Tag Archives: prefrontal cortex

Why breaking New Year’s resolutions is all in the mind

Happy New Year! So have you made any new year’s resolutions this year? Despite the high failure rate of these resolutions – research by British psychologist Richard Wiseman in 2007  has shown that 88% of all resolutions end in failure – many continue to make the same resolutions year in and year out. But just why are our old habits  so hard to break?

The science of willpower

The brain area largely responsible for willpower is the prefrontal cortex ( located just behind the forehead). This area of the brain is also in charge of keeping us focused, handling short-term memory and solving abstract problems.

Author Johan Lehrer writing in the Wall Street Journal proposed that adding new year’s resolutions to an overloaded prefrontal cortex is a sure-fire recipe for failure.

He refered to an experiment led by Baba Shiv at Stanford University, where several dozen undergraduates were divided into two groups. One group was given a two-digit number to remember, while the second group was given a seven-digit number. Then they were told to walk down the hall, where they were presented with two different snack options: a slice of chocolate cake or a bowl of fruit salad.

What do you think happened?

The students with seven digits to remember were nearly twice as likely to choose the cake as students given two digits. The reason, according to Prof. Shiv, is that those extra numbers took up valuable space in the brain—they were a “cognitive load”—making it that much harder to resist a decadent dessert. In other words, willpower is so weak, and the prefrontal cortex is so overtaxed, that all it takes is five extra bits of information before the brain starts to give in to temptation. “A tired brain, preoccupied with its problems, is going to struggle to resist what it wants, even when what it wants isn’t what we need.” writes Lehrer.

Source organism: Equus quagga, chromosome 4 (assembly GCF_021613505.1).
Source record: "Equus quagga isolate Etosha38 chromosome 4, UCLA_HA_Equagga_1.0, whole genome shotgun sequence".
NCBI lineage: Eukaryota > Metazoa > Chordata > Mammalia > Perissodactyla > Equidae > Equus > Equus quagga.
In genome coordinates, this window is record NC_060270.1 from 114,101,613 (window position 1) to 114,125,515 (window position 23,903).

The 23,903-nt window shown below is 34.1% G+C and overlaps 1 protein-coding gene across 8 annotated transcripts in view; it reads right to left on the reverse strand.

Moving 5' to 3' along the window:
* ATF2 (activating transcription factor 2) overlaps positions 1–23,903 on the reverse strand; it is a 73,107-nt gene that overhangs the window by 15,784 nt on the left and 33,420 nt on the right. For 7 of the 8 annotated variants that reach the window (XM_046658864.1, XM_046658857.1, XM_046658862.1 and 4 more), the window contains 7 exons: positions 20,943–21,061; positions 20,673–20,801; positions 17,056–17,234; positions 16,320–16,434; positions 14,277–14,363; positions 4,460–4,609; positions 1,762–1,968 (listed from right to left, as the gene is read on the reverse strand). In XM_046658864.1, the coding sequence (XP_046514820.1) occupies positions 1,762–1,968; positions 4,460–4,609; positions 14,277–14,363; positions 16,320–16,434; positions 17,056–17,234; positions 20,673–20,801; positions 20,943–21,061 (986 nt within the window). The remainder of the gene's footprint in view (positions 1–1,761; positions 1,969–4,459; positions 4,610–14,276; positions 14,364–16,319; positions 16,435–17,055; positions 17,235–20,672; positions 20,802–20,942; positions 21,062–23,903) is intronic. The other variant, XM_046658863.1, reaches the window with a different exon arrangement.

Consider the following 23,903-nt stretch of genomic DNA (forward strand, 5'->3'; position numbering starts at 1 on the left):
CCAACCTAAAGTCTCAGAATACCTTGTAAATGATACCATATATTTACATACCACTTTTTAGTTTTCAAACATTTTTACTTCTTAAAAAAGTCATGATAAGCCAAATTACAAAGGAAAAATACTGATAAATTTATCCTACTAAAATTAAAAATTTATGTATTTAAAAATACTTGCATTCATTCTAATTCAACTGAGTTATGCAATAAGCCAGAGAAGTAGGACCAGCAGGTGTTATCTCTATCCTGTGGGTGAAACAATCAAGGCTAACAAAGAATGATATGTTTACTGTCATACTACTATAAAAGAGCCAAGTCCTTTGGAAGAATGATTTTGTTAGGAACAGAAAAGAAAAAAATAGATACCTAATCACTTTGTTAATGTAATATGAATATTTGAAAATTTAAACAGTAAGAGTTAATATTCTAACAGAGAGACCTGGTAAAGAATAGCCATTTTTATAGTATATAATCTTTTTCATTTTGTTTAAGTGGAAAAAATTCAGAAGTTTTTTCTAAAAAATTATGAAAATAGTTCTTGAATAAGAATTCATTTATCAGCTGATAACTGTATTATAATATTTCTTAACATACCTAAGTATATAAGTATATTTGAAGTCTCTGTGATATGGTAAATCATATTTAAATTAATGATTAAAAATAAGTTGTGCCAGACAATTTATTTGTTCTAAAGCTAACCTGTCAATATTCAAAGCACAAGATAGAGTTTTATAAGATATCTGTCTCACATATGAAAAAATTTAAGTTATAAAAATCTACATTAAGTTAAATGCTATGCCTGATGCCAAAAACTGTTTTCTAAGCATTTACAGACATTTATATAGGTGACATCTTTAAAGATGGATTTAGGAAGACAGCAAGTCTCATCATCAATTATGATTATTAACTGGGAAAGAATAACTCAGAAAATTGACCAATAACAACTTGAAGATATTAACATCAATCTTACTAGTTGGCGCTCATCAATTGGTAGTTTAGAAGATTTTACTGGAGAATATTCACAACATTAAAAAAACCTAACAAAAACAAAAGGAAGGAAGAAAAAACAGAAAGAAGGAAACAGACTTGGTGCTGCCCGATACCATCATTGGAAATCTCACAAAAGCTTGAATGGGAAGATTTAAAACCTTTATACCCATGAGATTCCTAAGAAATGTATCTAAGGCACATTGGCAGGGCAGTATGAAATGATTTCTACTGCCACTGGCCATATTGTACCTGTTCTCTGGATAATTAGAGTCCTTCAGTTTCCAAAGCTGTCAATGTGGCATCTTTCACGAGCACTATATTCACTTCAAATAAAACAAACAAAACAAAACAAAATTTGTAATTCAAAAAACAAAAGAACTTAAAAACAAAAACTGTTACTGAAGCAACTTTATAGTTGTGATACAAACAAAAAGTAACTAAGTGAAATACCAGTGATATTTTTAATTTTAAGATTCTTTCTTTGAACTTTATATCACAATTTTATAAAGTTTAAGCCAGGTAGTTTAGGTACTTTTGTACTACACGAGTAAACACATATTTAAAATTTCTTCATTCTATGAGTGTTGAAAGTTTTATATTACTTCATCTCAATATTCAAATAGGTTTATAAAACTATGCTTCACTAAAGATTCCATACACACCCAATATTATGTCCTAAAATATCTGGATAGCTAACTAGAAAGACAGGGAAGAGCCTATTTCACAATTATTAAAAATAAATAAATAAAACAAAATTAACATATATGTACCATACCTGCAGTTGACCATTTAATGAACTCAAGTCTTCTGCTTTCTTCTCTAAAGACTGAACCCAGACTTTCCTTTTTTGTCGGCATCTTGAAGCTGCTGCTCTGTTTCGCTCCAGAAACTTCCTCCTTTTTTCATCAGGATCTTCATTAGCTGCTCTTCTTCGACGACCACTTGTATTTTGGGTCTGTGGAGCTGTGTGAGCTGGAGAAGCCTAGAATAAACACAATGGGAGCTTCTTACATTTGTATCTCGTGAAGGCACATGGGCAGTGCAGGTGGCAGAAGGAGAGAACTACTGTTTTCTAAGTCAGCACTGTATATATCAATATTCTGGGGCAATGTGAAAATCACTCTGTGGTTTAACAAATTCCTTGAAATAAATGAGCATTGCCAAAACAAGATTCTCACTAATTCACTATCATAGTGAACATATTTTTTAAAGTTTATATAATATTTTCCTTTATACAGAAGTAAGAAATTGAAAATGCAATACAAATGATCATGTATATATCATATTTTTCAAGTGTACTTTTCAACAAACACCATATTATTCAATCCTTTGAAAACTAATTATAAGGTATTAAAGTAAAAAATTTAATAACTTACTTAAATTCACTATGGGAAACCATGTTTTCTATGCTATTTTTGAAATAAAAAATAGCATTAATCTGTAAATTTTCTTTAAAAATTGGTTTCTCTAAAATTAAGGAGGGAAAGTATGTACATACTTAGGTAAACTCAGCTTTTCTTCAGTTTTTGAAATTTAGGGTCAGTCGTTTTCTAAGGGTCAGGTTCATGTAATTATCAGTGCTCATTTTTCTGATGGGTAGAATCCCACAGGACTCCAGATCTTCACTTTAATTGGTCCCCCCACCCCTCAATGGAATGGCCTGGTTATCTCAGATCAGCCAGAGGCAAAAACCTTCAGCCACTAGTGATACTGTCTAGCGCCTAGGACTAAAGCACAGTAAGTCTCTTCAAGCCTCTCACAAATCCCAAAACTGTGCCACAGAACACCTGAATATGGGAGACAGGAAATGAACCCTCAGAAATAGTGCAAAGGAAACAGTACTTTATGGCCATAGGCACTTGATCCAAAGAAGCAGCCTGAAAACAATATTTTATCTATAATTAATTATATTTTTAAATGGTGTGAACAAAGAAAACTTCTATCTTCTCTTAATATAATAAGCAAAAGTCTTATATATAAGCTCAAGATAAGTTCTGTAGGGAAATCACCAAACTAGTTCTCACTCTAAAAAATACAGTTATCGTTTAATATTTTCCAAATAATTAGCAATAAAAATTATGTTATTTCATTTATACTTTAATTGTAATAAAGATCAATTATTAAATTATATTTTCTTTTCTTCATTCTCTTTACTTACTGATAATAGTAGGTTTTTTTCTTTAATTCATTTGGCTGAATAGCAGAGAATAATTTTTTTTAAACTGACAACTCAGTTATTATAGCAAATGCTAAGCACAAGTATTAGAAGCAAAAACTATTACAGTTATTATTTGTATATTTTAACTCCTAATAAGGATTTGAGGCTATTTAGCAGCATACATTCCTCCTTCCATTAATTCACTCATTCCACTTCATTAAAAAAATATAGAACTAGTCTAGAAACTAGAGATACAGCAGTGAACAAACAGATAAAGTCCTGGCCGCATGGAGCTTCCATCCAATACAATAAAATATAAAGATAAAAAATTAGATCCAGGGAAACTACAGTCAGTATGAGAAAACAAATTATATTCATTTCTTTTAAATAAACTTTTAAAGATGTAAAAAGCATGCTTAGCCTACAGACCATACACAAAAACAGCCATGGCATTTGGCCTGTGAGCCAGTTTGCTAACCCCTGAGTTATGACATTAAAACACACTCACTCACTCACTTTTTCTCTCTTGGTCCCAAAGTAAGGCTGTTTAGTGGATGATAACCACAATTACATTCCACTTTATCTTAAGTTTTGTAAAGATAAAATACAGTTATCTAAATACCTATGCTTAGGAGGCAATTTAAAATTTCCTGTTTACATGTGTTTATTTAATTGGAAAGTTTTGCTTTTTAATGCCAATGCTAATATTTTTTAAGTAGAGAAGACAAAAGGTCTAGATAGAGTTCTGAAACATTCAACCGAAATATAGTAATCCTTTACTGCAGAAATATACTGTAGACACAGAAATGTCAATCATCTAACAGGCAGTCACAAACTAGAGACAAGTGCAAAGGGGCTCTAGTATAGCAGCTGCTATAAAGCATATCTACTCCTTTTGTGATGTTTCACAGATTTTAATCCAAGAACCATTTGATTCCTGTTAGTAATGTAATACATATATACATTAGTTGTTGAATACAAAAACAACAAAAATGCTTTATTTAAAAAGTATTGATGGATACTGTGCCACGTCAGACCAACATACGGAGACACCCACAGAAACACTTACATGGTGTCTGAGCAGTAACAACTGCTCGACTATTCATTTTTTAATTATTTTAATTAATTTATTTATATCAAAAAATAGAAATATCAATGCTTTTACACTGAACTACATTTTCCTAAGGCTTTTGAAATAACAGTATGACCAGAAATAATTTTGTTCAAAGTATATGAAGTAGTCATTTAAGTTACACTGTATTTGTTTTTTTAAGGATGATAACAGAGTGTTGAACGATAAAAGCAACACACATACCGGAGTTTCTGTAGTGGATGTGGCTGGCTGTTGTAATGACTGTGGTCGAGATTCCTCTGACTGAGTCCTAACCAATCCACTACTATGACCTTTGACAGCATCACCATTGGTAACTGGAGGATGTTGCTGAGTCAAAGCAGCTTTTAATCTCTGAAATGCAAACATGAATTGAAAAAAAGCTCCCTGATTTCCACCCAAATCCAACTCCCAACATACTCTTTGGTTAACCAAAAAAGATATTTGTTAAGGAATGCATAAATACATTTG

So instead of blaming our own lack of discipline in not keeping to our resolutions, perhaps this research shows that  the power of will is not enough due to the very nature of the brain.

So now we know what doesn’t work when it comes to keeping those resolutions, let’s take a look at what might help.

How to keep New Year’s resolutions

Lehrer suggests we think of willpower as a muscle that needs to be strengthened. Prof Roy Baumeister, a psychologist at Florida State University who has pioneered the muscle metaphor, suggests that it might be possible to strengthen willpower by exercising it.

He asked a group of students to improve their posture for two weeks, thereby practicing mental discipline in one area. The students showed a marked improvement on subsequent measures of self-control, at least when compared to a group that didn’t work on posture control.

If this sounds like too much hard work, you could always try the tried and tested goal setting approach to making positive change stick.

Goal Setting

Think about some small changes you could make in your lifestyle that would help to bring about your ultimate goal.  The cumulative impact of a modest change to your daily routine will restore in you the feeling that you are in control.

Above all, don’t  use your resolutions as a stick to beat yourself with. Ditch the negative connotations and instead focus on what those small changes will bring to your life in a positive way in the coming year.